Ordinance row: Delhi, Punjab Congress leaders urge Kharge, Rahul not to back AAP
Congress leaders from Delhi and Punjab separately met the party leadership in the national capital on Monday (May 29) and told them not to support Aam Aadmi Party (AAP) on the Delhi services ordinance issue.
Congress president Mallikarjun Kharge had convened a meeting of leaders from Delhi and Punjab in the wake of Kejriwal urging the Congress to join the AAP and sundry other Opposition parties to oppose the controversial ordinance, particularly when it is brought before Parliament as a Bill for discussion and passing.
Leaders from the Congress’s Delhi and Punjab units had, however, cautioned the leadership against extending “any sympathy or support” to the AAP. In Monday’s meeting, which was also attended by former Congress chief Rahul Gandhi, the party’s leaders from Punjab and Delhi reiterated their stand against the AAP.
Most of the leaders also urged the leadership not to have any truck with Arvind Kejriwal, calling him a “B-team” of the BJP, claiming he harmed the Congress’s interests not only in Delhi and Punjab but in other states as well. The state party leaders told the media that they have left it to the high command to take a final decision.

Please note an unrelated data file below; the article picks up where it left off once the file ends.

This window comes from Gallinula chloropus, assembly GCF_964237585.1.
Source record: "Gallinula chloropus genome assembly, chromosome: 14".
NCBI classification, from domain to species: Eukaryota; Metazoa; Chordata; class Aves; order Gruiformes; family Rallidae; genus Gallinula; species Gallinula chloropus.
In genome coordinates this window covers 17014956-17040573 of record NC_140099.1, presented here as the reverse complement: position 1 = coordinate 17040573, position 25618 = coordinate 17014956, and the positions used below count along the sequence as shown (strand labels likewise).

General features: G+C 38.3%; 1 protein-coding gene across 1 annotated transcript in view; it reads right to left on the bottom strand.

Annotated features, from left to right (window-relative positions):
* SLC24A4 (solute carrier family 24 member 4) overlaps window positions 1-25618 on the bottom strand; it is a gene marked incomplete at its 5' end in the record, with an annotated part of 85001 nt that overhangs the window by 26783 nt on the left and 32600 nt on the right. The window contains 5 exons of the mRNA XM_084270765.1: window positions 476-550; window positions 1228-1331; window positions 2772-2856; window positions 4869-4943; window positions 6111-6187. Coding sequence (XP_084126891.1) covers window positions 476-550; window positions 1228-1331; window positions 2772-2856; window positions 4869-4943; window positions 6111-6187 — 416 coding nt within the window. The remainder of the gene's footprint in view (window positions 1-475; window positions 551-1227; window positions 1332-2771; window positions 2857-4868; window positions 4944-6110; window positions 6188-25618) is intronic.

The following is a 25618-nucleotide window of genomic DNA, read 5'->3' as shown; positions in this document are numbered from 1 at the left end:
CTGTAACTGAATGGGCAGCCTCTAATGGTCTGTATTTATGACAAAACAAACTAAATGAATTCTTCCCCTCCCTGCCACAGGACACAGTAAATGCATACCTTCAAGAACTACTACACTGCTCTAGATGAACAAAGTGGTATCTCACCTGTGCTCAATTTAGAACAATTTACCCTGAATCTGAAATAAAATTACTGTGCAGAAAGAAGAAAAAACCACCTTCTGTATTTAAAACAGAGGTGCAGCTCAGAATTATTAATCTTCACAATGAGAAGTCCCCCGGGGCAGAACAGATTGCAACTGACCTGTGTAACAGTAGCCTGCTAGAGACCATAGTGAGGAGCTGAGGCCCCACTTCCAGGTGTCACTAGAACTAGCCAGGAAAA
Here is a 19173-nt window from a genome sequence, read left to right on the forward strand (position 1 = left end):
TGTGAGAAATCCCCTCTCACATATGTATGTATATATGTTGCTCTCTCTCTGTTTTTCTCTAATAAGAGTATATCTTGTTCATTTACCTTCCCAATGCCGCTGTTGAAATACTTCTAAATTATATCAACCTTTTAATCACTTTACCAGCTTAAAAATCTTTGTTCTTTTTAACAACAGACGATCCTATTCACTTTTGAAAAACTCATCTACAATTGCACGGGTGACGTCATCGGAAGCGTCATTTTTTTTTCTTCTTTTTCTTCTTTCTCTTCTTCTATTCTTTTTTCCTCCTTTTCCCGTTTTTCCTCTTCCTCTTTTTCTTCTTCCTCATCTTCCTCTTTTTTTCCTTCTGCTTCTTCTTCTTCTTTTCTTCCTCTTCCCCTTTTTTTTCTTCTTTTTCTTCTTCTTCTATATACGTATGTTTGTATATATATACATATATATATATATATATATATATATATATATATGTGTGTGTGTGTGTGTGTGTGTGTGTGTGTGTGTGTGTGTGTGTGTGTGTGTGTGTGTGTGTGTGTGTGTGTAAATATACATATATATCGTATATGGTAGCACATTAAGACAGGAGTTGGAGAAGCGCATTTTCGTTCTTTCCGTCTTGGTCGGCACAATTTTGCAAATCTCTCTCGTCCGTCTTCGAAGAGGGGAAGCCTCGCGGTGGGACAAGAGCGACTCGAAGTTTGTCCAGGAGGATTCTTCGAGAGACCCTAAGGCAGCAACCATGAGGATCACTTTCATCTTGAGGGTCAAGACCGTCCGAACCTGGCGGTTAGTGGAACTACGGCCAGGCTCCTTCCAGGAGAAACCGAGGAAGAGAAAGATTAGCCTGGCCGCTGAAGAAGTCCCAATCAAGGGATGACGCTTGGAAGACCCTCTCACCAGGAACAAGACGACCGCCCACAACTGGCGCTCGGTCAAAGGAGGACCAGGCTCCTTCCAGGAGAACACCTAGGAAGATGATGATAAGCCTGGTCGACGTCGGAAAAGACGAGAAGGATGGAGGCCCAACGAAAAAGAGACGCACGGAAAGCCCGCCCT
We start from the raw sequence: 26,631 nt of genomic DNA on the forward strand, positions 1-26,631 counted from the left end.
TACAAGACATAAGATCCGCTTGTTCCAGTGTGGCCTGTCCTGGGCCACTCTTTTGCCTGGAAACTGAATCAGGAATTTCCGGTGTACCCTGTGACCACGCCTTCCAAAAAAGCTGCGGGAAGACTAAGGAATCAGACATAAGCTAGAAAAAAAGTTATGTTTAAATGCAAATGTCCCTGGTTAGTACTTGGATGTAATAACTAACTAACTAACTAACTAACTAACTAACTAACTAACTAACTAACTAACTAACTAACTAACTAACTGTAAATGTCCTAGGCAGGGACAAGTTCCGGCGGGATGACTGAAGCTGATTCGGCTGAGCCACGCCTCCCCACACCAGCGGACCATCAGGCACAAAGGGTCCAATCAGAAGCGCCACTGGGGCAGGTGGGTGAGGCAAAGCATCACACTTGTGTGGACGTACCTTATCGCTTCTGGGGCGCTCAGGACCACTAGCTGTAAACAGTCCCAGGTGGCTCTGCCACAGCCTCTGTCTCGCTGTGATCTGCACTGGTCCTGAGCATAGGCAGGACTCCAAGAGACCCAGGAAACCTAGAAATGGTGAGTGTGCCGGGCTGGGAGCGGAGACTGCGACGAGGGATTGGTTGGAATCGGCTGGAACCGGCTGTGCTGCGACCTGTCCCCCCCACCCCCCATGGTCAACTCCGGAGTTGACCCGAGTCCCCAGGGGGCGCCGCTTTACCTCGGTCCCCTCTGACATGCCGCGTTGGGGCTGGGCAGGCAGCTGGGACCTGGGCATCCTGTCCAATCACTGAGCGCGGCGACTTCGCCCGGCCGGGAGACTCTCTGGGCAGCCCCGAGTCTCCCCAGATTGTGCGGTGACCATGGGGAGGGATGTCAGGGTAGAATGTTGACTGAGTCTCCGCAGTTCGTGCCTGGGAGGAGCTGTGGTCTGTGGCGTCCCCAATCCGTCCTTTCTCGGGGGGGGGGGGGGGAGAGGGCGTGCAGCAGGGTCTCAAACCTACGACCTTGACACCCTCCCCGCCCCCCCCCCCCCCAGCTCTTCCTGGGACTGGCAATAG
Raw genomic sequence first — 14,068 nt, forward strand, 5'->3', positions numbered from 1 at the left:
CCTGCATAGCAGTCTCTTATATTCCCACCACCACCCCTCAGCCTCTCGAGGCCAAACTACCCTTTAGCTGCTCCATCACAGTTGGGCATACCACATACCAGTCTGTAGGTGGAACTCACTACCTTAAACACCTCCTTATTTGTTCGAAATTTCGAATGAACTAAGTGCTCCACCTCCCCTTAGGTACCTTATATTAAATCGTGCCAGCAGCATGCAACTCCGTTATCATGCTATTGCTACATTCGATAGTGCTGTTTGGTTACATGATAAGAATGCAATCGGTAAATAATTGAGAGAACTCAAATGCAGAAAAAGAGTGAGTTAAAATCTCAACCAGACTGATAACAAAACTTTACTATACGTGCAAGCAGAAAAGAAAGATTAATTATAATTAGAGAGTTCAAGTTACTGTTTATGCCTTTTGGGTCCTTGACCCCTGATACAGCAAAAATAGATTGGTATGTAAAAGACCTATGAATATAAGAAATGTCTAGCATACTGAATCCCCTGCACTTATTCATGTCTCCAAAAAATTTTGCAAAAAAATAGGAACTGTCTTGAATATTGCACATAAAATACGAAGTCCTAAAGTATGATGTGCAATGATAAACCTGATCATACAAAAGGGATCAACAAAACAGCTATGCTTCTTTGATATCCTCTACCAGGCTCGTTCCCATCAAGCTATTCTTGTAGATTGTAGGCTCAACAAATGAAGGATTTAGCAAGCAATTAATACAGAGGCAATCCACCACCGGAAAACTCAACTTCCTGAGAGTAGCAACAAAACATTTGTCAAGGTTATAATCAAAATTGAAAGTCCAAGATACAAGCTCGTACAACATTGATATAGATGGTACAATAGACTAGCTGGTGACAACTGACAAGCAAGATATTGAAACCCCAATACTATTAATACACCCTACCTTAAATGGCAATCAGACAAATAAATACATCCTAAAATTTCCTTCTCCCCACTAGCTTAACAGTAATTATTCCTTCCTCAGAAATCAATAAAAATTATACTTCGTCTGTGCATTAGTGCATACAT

No final commitment
Sources privy to the discussions told The Federal that though Kharge and Rahul patiently heard their colleagues from Delhi and Punjab, neither gave any final commitment about the stand the party will take on the ordinance once it is brought before Parliament.
“Our leaders from Delhi and Punjab shared their concerns with the Congress president. These are genuine concerns because of the kind of politics the AAP has practised and on account of the statements that Kejriwal has repeatedly made against our leadership,” an aide of the Congress president told The Federal.
“That said, the high command also has to look at the larger picture of what this ordinance means in the context of our constitutionally mandated federal structure and it has to factor in the stand that many other Opposition parties have already taken on the ordinance. The leadership will carefully analyse all these and then take a considered position,” the aide added.
Kharge held this meeting after Kejriwal requested a meeting with Rahul and him to seek their support against the ordinance, which seeks to overturn a Supreme Court verdict that recently gave the Delhi government control over transfer and posting of bureaucrats (services) assigned to departments under its explicit jurisdiction.